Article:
Comparison between Flexible Collagen and Vein Conduits Used for Size-Discrepant Nerve Repair: An Experimental Study in Rats


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Demir A., Simsek T., Acar M., Aktas A. , Vlamings R., Ayyildiz M., ...Daha Fazla

JOURNAL OF RECONSTRUCTIVE MICROSURGERY, cilt.30, sa.5, ss.329-334, 2014 (SCI İndekslerine Giren Dergi) identifier identifier identifier

  • Yayın Türü: Makale / Tam Makale
  • Cilt numarası: 30 Konu: 5
  • Basım Tarihi: 2014
  • Doi Numarası: 10.1055/s-0033-1356551
  • Dergi Adı: JOURNAL OF RECONSTRUCTIVE MICROSURGERY
  • Sayfa Sayıları: ss.329-334

Özet

Primary nerve repair is the gold standard in nerve reconstruction. When primary repair is not possible for injured nerves, conduit-assisted repair methods are frequently used. As conduits, autologous vein segments or allogenic biodegradable products can be used. However, their effectiveness when used in a nerve defect where a size discrepancy exists has not been compared. In this study, either a vein graft or a synthetic collagen conduit was used to bridge 10-mm defects between size-discrepant tibial and peroneal nerves in a rat model. After 90 days, nerve regeneration was evaluated using electrophysiological and histological methods. It can be concluded based on the results of this study that bridging a 10-mm nerve gap with synthetic collagen conduits and autologous vein grafts yielded similar results in small-to-large nerve coaptations, with the vein graft being slightly more effective.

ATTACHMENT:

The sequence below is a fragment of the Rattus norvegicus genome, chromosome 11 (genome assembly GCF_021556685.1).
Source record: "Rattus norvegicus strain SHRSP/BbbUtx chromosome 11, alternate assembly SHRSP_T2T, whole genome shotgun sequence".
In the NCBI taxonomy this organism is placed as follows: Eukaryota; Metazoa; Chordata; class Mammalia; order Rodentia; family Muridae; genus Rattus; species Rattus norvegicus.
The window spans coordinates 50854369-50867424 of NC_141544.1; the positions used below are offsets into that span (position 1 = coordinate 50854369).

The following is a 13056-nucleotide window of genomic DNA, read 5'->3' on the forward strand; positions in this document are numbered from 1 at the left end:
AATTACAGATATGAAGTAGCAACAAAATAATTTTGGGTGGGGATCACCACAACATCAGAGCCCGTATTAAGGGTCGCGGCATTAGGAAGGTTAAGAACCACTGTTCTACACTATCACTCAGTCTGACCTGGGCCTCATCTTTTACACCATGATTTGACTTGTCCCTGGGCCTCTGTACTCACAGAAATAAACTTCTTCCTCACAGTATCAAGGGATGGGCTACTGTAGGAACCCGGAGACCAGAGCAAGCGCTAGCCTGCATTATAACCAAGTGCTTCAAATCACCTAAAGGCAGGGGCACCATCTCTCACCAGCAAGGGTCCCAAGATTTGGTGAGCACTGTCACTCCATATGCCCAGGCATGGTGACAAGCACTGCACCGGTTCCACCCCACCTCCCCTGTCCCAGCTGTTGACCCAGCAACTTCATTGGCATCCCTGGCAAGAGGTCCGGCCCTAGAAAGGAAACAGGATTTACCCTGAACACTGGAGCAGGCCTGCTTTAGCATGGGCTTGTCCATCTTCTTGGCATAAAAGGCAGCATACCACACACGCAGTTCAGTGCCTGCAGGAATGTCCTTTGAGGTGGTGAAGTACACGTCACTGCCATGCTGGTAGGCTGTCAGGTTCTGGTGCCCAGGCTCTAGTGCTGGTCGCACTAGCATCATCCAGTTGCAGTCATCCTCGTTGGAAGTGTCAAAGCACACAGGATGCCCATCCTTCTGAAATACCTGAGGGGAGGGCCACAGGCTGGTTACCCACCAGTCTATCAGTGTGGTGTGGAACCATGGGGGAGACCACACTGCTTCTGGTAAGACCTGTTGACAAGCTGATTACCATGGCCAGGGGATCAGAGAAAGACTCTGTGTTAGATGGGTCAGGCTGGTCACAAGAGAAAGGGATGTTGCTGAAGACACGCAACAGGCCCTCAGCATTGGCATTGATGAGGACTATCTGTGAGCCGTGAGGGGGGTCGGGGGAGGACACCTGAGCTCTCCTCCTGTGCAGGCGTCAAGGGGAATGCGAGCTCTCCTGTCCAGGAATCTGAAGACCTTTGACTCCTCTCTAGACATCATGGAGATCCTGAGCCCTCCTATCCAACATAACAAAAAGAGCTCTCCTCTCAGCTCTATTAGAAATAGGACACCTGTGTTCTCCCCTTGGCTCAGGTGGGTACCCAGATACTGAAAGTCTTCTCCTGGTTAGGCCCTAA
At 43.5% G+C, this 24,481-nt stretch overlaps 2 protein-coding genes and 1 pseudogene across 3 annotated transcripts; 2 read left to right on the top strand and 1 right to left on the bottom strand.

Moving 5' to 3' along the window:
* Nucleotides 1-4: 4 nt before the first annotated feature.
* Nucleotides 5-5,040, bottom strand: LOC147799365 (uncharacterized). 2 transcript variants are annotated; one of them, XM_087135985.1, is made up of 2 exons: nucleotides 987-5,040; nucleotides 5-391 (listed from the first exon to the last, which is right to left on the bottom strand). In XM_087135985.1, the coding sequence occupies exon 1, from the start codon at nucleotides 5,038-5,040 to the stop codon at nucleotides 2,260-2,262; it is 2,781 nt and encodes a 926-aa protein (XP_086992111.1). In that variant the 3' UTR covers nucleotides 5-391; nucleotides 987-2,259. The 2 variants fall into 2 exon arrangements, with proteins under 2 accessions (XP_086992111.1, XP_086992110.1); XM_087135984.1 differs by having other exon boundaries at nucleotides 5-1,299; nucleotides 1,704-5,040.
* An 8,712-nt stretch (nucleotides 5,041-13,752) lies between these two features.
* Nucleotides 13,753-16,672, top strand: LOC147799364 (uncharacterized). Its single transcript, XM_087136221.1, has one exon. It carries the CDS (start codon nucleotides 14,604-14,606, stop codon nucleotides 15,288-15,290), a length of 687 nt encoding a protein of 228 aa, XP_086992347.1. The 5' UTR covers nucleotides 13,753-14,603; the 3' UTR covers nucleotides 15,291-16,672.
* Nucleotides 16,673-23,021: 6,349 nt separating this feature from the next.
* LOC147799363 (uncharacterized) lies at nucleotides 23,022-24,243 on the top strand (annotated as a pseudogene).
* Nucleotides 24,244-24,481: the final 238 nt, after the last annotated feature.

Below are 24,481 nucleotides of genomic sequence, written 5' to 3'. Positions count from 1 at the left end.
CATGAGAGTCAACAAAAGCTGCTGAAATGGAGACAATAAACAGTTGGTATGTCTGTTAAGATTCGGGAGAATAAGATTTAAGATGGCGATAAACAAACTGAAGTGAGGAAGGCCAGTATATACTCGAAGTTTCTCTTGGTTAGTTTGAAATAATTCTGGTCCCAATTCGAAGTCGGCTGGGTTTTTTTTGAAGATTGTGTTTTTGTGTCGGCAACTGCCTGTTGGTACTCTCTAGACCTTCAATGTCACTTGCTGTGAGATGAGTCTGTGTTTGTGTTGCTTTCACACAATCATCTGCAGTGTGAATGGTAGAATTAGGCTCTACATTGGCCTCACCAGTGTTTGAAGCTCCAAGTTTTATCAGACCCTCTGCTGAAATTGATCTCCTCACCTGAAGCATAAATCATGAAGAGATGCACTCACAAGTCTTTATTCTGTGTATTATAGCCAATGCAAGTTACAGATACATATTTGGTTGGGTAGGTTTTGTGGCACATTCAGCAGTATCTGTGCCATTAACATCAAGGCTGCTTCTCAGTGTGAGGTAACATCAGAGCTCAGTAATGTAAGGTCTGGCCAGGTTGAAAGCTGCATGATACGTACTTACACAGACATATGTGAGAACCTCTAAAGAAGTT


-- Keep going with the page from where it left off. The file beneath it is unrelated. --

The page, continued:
Primary nerve repair is the gold standard in nerve reconstruction. When primary repair is not possible for injured nerves, conduit-assisted repair methods are frequently used. As conduits, autologous vein segments or allogenic biodegradable products can be used. However, their effectiveness when used in a nerve defect where a size discrepancy exists has not been compared. In this study, either a vein graft or a synthetic collagen conduit was used to bridge 10-mm defects between size-discrepant tibial and peroneal nerves in a rat model. After 90 days, nerve regeneration was evaluated using electrophysiological and histological methods. It can be concluded based on the results of this study that bridging a 10-mm nerve gap with synthetic collagen conduits and autologous vein grafts yielded similar results in small-to-large nerve coaptations, with the vein graft being slightly more effective.